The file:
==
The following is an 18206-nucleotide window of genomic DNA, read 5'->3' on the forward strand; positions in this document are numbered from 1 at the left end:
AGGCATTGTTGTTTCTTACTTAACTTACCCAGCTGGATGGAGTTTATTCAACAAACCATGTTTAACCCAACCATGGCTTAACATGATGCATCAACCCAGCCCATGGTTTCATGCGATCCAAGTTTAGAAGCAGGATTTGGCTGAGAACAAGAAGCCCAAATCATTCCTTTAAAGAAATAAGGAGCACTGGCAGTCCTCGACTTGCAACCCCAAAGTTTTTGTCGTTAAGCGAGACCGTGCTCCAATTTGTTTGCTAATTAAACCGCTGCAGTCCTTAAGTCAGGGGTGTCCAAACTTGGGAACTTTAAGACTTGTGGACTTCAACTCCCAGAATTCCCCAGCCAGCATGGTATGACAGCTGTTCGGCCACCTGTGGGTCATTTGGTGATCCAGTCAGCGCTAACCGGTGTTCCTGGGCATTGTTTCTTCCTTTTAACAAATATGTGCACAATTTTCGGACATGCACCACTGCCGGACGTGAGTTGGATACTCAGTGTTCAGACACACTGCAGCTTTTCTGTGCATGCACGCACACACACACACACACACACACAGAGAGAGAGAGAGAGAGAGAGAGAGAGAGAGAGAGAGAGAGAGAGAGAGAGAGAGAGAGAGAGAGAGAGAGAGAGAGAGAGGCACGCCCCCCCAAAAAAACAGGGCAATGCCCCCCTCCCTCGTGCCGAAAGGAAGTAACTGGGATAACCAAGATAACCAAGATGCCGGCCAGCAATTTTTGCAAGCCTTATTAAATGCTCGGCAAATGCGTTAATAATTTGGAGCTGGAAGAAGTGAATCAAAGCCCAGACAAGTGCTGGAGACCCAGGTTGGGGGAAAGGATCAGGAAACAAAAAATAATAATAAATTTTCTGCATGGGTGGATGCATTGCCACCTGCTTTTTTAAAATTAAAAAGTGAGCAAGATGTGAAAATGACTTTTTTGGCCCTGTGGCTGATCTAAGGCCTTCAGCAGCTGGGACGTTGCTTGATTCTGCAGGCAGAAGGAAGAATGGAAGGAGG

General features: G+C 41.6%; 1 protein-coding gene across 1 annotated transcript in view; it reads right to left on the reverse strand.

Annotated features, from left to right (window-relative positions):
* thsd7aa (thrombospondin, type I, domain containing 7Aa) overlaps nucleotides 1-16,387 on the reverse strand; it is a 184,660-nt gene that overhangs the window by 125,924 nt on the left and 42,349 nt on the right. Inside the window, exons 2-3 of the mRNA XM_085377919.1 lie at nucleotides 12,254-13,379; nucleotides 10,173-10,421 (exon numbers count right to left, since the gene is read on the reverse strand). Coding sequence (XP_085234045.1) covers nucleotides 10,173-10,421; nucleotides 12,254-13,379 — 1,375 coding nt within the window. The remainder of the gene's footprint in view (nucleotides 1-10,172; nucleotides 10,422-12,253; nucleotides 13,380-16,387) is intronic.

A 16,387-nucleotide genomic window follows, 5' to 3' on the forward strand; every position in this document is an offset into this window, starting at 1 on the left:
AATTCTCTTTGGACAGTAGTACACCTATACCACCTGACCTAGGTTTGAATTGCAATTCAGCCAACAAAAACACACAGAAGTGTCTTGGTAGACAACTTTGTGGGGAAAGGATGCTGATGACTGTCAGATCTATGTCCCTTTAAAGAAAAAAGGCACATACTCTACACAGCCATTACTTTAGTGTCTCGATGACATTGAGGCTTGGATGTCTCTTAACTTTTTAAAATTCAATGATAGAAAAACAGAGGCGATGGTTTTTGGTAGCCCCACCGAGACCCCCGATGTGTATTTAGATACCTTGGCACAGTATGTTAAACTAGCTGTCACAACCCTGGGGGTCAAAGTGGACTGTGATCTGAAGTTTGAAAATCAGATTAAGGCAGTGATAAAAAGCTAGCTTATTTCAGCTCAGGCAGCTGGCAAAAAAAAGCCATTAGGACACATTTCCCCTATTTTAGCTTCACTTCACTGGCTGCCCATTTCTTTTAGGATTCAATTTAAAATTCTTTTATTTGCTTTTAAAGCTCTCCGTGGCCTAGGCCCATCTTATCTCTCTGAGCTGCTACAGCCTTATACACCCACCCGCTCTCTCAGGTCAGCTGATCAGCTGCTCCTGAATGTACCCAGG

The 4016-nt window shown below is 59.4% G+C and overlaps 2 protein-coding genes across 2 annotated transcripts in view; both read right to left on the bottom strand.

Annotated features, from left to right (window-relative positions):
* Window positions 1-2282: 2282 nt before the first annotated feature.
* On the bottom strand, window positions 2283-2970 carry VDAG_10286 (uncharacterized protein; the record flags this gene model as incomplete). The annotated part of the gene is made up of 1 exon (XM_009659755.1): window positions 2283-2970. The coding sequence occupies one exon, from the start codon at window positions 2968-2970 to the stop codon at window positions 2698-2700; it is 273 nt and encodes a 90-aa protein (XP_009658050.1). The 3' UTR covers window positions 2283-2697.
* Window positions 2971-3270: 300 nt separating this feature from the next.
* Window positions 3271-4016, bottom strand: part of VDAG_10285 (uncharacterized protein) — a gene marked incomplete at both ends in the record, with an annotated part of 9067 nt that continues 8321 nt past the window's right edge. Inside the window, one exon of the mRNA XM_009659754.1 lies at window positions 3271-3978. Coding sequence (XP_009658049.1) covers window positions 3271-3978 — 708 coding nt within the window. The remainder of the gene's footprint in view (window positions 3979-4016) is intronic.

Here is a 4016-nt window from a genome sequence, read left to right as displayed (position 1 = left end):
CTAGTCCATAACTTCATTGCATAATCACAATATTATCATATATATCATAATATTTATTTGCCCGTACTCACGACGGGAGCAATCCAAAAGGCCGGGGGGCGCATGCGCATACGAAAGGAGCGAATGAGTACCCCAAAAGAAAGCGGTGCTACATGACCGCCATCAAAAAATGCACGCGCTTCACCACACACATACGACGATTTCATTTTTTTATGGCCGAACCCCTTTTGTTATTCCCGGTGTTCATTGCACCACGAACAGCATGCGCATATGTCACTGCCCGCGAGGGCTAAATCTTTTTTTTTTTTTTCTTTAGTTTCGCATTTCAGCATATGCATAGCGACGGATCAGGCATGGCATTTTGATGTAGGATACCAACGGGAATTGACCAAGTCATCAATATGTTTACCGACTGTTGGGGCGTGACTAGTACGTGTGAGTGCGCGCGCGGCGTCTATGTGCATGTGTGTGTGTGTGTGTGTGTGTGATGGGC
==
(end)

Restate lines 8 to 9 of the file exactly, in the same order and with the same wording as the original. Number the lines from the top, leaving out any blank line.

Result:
The 4016-nt window shown below is 59.4% G+C and overlaps 2 protein-coding genes across 2 annotated transcripts in view; both read right to left on the bottom strand.

Annotated features, from left to right (window-relative positions):